Garlic flowers step by step

So I’m back! Yay! It was a long journey, but finally I’m back and I feel I have new power to paint and create something new. But my hands also feel that they haven’t been painting lately, so I have to start with something easy, just to exercise.

I decided to check out my old photos I did last year or earlier. At that time I was taking a lot of photos of things that I wanted to paint in future. I was thinking about botanical painting then, but I didn’t even dare to try it. So now I looked at my photos and I chose garlic flowers. Well, I know there are a lot of different kinds of garlic flowers and I have no idea how it’s called in english, but at least I know it’s a garlic, because when I picked it up (it was growing near the road) I could smell a garlic from one meter.

I took tens of photos of it, at different stages of blooming. I choose 5 different photos, where the flower is completely closed, and then it’s opening more and more and finally it’s fully open. As usual I had a problem with composition, but as it’s just an exercise I thought it’s not really so important. At first I wanted to place the elements from left to right to show how the flower is opening, but finally I placed the last stage in the center, and all the other stages are on the left and right sides.

Because autumn (or fall) is really close here in Poland, the days are shorter and it’s starting to be dark quite fast. I like autumn, but I don’t like when it’s starting to be dark so quickly, because I like to paint with a daylight. And in this case I have only couple of hours (if I have a free day!) to paint. I have a daylight lamp, I sometimes use it, but sunlight is sunglight 😀

OK, so here is what I’ve done today:

I noticed that the more I paint in botanical style, the slower I paint. I don’t know why. I think I put more attention to details, I want the painting to look realistic and I’m constantly correcting it. For example this bud on the left side. I thought it would be easy, it’s just a bud, simple, tear-shaped, nothing complicated. But, let me tell you, I was painting it for about six hours! Maybe it’s also because of the break I had, maybe. But when I was looking at this bud closer and closer I started to see more and more details. More and more colors, and shapes, lights and shadows.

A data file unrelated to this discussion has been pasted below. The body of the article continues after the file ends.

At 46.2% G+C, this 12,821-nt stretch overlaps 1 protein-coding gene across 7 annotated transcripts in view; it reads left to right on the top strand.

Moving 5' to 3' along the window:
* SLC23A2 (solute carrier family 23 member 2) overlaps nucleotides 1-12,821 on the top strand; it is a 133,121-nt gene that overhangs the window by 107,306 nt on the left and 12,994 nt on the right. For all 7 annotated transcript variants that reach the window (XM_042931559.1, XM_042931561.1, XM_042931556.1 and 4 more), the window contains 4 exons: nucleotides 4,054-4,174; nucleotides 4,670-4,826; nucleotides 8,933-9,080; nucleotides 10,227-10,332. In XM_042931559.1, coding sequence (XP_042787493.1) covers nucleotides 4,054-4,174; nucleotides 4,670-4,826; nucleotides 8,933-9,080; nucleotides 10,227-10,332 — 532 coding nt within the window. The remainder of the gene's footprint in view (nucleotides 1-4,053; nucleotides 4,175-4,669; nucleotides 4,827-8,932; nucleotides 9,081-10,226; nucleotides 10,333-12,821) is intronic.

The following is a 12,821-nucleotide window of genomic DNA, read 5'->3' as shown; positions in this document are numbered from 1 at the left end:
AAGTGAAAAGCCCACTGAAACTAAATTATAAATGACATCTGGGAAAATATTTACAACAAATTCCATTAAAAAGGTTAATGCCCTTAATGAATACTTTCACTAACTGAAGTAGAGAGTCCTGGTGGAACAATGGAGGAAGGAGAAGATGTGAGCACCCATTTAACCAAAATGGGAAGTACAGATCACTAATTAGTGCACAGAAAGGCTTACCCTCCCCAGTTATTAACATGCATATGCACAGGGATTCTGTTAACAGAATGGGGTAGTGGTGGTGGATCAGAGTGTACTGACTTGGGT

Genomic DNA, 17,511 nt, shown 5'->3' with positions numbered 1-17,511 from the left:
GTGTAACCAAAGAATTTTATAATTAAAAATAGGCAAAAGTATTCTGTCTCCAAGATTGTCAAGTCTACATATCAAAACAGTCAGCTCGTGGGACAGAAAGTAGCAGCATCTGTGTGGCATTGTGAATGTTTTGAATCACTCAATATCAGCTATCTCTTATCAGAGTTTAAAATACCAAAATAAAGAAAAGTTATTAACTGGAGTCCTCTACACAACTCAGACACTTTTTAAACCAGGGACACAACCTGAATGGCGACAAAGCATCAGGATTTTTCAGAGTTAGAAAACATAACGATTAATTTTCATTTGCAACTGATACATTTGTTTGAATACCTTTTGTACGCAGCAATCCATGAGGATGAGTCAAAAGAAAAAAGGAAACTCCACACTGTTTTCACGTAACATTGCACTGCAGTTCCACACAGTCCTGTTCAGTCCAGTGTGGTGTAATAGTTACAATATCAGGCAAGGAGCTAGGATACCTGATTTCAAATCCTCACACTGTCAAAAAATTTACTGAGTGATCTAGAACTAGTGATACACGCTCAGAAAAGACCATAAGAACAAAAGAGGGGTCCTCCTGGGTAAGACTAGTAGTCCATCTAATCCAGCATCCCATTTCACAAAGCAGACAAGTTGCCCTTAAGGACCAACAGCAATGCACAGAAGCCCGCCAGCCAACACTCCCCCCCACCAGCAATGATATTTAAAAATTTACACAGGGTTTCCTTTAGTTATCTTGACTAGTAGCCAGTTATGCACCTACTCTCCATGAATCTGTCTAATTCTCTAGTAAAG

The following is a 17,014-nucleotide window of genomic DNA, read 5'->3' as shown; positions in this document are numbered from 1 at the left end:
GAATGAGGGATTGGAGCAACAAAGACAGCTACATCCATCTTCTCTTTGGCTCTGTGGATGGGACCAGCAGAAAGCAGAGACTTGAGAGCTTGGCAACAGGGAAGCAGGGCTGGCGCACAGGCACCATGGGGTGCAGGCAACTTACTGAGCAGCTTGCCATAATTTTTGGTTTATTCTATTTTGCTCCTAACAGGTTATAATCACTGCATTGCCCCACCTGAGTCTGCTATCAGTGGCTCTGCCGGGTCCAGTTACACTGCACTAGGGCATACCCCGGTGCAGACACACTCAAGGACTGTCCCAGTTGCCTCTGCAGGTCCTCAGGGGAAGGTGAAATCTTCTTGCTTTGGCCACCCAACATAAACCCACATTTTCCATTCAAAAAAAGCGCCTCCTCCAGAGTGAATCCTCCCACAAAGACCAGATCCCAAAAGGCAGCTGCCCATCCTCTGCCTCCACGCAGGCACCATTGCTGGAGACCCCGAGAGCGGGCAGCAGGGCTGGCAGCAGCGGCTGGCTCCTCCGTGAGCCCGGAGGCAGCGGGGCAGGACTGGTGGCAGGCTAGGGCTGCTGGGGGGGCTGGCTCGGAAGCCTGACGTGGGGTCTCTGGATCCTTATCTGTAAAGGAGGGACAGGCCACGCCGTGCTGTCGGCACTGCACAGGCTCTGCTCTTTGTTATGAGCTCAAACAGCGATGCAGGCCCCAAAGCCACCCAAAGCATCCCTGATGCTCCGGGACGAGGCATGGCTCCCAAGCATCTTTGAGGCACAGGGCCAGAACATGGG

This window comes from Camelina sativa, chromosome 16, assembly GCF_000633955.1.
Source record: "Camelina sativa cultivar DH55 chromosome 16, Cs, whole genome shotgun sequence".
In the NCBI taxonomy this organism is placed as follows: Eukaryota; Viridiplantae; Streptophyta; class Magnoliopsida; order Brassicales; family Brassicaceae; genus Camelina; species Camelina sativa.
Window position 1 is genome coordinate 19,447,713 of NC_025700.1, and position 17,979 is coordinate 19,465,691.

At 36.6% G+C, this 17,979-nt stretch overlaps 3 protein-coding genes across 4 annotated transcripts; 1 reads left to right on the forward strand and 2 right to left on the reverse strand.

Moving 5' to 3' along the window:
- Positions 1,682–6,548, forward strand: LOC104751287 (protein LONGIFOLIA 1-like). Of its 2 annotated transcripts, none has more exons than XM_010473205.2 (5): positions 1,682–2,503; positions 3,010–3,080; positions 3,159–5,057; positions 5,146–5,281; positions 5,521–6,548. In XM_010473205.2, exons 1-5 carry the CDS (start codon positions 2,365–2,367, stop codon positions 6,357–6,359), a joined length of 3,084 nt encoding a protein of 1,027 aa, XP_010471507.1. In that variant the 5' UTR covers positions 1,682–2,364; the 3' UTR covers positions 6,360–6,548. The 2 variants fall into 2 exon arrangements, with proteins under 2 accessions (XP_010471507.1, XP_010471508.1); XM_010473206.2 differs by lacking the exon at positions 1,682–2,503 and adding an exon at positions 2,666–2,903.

The second bud starts to bloom. The colors are more violet. The petals are violet and green and that green gives a nice contrast to violets around.

The third element of the composition is finished. It was quite a challenge, because this flower (again) has lots of colors, far more that I expected. They all look like they were glowing from the inside, like there was a little lamp inside of it. This flower is in a full bloom, I have two more flowers on the right side which are in the middle stages of blooming.

The flower on the right side was the most greyish. I decided to mix all three primary colors to get a rich grey and it was perfect. ​Main colors which i used to paint garlic flowers were:

  • Winsor Yellow PY154 + Ultramarine Blue PB29 + Purple Magenta PR122 – this was my gray mix;
  • Winsor Yellow PY154 + Permanent Green Olive PO62|PG7 – greens;
  • Gold Ochre PY42 + Permanent Rose PV19 – subtle salmon color on the middle flower;
  • Purple Magenta PR122 + Perylene Violet PV29 + Winsor Violet PV23 – violets.

If you like this post, please share it. Thank you!Share on Facebook
Facebook
Pin on Pinterest
Pinterest
Share on Google+
Google+
Tweet about this on Twitter
Twitter
Share on LinkedIn
Linkedin
By |2018-02-16T05:00:08+00:0012 September 2014|Work in Progress|